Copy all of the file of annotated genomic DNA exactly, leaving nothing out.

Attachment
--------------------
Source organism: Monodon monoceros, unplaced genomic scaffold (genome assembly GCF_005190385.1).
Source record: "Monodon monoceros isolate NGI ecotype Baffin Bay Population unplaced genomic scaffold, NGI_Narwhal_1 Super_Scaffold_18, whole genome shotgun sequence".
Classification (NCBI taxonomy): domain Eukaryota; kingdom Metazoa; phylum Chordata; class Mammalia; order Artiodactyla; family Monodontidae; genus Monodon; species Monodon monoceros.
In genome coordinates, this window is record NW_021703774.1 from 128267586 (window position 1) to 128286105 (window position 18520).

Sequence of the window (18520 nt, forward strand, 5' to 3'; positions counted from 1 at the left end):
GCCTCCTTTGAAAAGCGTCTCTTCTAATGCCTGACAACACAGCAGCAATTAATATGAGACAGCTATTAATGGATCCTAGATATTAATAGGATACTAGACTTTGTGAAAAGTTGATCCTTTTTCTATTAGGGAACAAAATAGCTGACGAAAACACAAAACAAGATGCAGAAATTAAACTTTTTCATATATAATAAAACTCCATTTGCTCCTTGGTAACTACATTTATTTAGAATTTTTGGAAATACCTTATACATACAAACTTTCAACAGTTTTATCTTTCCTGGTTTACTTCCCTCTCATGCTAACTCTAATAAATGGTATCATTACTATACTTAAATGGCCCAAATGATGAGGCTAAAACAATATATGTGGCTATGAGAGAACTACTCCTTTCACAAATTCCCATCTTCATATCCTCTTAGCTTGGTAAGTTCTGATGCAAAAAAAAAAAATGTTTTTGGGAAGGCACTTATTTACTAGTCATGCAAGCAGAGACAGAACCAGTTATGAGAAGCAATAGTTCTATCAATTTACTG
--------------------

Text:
Source organism: Monodon monoceros, unplaced genomic scaffold (genome assembly GCF_005190385.1).
Source record: "Monodon monoceros isolate NGI ecotype Baffin Bay Population unplaced genomic scaffold, NGI_Narwhal_1 Super_Scaffold_18, whole genome shotgun sequence".
Classification (NCBI taxonomy): domain Eukaryota; kingdom Metazoa; phylum Chordata; class Mammalia; order Artiodactyla; family Monodontidae; genus Monodon; species Monodon monoceros.
In genome coordinates, this window is record NW_021703774.1 from 128267586 (window position 1) to 128286105 (window position 18520).

Sequence of the window (18520 nt, forward strand, 5' to 3'; positions counted from 1 at the left end):
GCCTCCTTTGAAAAGCGTCTCTTCTAATGCCTGACAACACAGCAGCAATTAATATGAGACAGCTATTAATGGATCCTAGATATTAATAGGATACTAGACTTTGTGAAAAGTTGATCCTTTTTCTATTAGGGAACAAAATAGCTGACGAAAACACAAAACAAGATGCAGAAATTAAACTTTTTCATATATAATAAAACTCCATTTGCTCCTTGGTAACTACATTTATTTAGAATTTTTGGAAATACCTTATACATACAAACTTTCAACAGTTTTATCTTTCCTGGTTTACTTCCCTCTCATGCTAACTCTAATAAATGGTATCATTACTATACTTAAATGGCCCAAATGATGAGGCTAAAACAATATATGTGGCTATGAGAGAACTACTCCTTTCACAAATTCCCATCTTCATATCCTCTTAGCTTGGTAAGTTCTGATGCAAAAAAAAAAAATGTTTTTGGGAAGGCACTTATTTACTAGTCATGCAAGCAGAGACAGAACCAGTTATGAGAAGCAATAGTTCTATCAATTTACTG